August 8, 2016
Professor Bob Holmes was honored by Rutgers University with the Clement A. Price Human Dignity Award.

As an African-American student at Ivy League universities in the 1960s, Robert “Bob” Holmes, said he experienced firsthand what it was like to attend institutions that lacked diversity and inclusion.

Throughout his life, Holmes became a barrier-breaker, both by example and by ideology – as the highest-ranking African-American in state government when he served as Assistant Commissioner of the New Jersey state Dept. of Community Affairs under Gov. Brendan Byrne, and as the first African-American partner at Wilentz, Goldman and Spitzer. He also worked as the Director of Development and the Director of the Watershed Corporation for the City of Newark

Holmes joined Rutgers Law School as a clinical professor in 1997. He founded the Community and Transactional Lawyering Clinic, a clinic that provides pro-bono services to corporations, including non-profits and small start-up businesses, while providing law students experiential learning.

He was recognized for his life’s work recently when Rutgers University honored him with a Clement A. Price Human Dignity Award. Both Rutgers University President Robert Barchi and Rutgers University-Newark Chancellor Nancy Cantor presented the awards at a ceremony at the former law school building in late April at 15 Washington St.

This year’s awards, which were selected by The Committee to Advance Our Common Purpose, were renamed for Clement A. Price, a beloved Rutgers University professor and Newark historian who died unexpectedly in November 2014.

“It is an extraordinary honor for me to have my name and my work associated with Clement Price,” Holmes said at the ceremony. He reflected on the award, “Policies related to diversity and inclusion are not self-executing nor are they self-sustaining. Such policies require dedication and effort to achieve and constant vigilance to maintain. . . . It is particularly important for Rutgers-Newark and Rutgers Law School to continue to promote diversity and inclusion because these principles have become an essential part of the reputation and brand of these institutions as well as part of a commitment made by them to the community of which they are a part.”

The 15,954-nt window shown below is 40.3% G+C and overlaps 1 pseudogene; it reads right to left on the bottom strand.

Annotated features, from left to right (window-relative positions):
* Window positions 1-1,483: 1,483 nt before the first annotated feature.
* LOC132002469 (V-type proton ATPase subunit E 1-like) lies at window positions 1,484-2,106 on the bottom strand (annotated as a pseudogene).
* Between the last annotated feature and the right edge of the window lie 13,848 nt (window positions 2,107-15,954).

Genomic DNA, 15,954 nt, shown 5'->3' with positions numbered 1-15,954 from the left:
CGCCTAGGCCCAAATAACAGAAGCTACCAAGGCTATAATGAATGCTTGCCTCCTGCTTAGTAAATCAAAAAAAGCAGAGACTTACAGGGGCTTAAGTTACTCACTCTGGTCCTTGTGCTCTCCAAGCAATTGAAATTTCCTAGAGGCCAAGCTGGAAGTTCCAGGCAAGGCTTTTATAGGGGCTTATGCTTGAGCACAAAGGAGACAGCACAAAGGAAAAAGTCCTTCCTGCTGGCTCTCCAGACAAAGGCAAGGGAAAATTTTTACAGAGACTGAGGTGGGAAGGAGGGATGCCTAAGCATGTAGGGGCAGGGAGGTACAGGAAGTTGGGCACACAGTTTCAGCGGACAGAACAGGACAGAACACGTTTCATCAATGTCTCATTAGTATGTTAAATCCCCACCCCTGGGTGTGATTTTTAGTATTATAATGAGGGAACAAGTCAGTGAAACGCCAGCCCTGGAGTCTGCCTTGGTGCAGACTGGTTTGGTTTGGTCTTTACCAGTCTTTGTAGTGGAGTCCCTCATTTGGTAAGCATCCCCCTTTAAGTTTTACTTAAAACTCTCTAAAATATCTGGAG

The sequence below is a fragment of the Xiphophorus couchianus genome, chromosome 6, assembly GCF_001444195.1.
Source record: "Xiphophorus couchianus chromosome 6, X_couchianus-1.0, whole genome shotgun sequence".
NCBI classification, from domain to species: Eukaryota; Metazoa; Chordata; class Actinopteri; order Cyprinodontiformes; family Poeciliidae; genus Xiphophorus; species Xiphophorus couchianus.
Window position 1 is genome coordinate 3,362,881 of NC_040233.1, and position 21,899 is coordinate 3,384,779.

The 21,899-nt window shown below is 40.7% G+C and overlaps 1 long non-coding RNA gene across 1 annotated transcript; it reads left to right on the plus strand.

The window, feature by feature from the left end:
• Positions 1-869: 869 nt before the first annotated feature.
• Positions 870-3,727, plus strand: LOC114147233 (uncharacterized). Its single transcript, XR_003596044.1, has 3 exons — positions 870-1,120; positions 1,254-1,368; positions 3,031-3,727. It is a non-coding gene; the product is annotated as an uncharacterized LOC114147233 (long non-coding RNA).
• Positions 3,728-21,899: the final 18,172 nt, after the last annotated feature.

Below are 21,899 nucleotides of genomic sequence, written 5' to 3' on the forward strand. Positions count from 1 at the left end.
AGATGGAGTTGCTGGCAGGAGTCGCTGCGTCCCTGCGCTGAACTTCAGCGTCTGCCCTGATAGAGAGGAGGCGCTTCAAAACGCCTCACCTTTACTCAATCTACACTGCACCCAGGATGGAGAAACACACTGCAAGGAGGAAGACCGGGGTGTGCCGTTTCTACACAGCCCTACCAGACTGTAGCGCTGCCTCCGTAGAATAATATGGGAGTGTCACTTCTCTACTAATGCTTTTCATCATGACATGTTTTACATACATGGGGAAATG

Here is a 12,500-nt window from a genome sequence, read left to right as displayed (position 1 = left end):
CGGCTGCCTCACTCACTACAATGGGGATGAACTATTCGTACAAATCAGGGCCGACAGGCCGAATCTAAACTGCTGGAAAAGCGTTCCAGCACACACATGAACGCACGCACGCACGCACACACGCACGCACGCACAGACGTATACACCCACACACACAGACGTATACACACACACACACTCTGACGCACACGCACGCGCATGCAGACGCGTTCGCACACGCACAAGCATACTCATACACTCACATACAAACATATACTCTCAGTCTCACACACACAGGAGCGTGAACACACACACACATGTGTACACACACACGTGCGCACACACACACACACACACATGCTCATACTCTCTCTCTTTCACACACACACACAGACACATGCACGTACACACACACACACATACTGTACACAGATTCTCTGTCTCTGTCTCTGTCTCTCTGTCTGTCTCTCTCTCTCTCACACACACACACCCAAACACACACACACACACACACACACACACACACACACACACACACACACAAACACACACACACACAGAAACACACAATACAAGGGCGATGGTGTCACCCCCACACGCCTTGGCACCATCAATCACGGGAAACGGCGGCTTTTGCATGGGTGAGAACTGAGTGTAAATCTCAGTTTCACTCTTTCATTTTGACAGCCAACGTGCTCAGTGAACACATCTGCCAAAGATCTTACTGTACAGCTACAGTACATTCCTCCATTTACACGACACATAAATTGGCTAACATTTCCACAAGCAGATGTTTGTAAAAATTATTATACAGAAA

A native of Edison, N.J., Holmes comes from a family who had a strong commitment to open doors for minorities. There is a public housing complex named after his father, a junior high school named after his aunt, and his mother was a founding member of a medical center. Holmes said working with law students at the clinic he started not only builds their confidence and helps them be more successful as attorneys, but also assists underserved members of the community and promotes economic success and diversity by assisting business owners in Newark.

 Holmes’ accomplishments were detailed in a letter prepared by his colleagues in the law school clinical program. Among the highlights are:

Founding New Jersey’s first clinical program focused on community and economic development in New Jersey’s urban centers nearly 20 years ago.

Helping form and advancing a diverse array of community-based nonprofit corporations.

Expanding the program to advance private entrepreneurship with interdisciplinary collaboration along with the New Jersey Institute of Technology, the Business School, and the Center for Urban Entrepreneurship and Economic Development.

Assisting entrepreneurs and inventors and obtaining a $300,000 federal grant to launch the Lautenberg Entrepreneurial Assistance Program.

Handling major transactions including a $30 million transaction with a French pharmaceutical company and giving counsel to develop the University Science Park property.

Holmes also has earned the respect and esteem of his colleagues at Rutgers Law School.

Professor Jon Dubin, one of the faculty members who nominated Holmes, said, “Bob Holmes has been a pioneering champion for challenged urban communities for two decades by creating New Jersey's first community economic development,  transaction-based clinic and bringing comprehensive legal expertise to diverse non-profit development and private entrepreneurship alike. His work has helped provide jobs, important community services, inclusive opportunities, and a ladder out of poverty for a generation of inner city residents and makes Bob a particularly worthy recipient of a Human Dignity award renamed for beloved urban historian, Clement Price.”

Rutgers Law School Co-Dean Ronald K. Chen said, "There is no more fitting living tribute to Clem Price's memory and ideals than Bob Holmes.  Their shared devotion to their community and to social justice makes this award particularly appropriate."

Rutgers Law Media Contacts:
Mike Sepanic (Camden); Elizabeth Moore (Newark)

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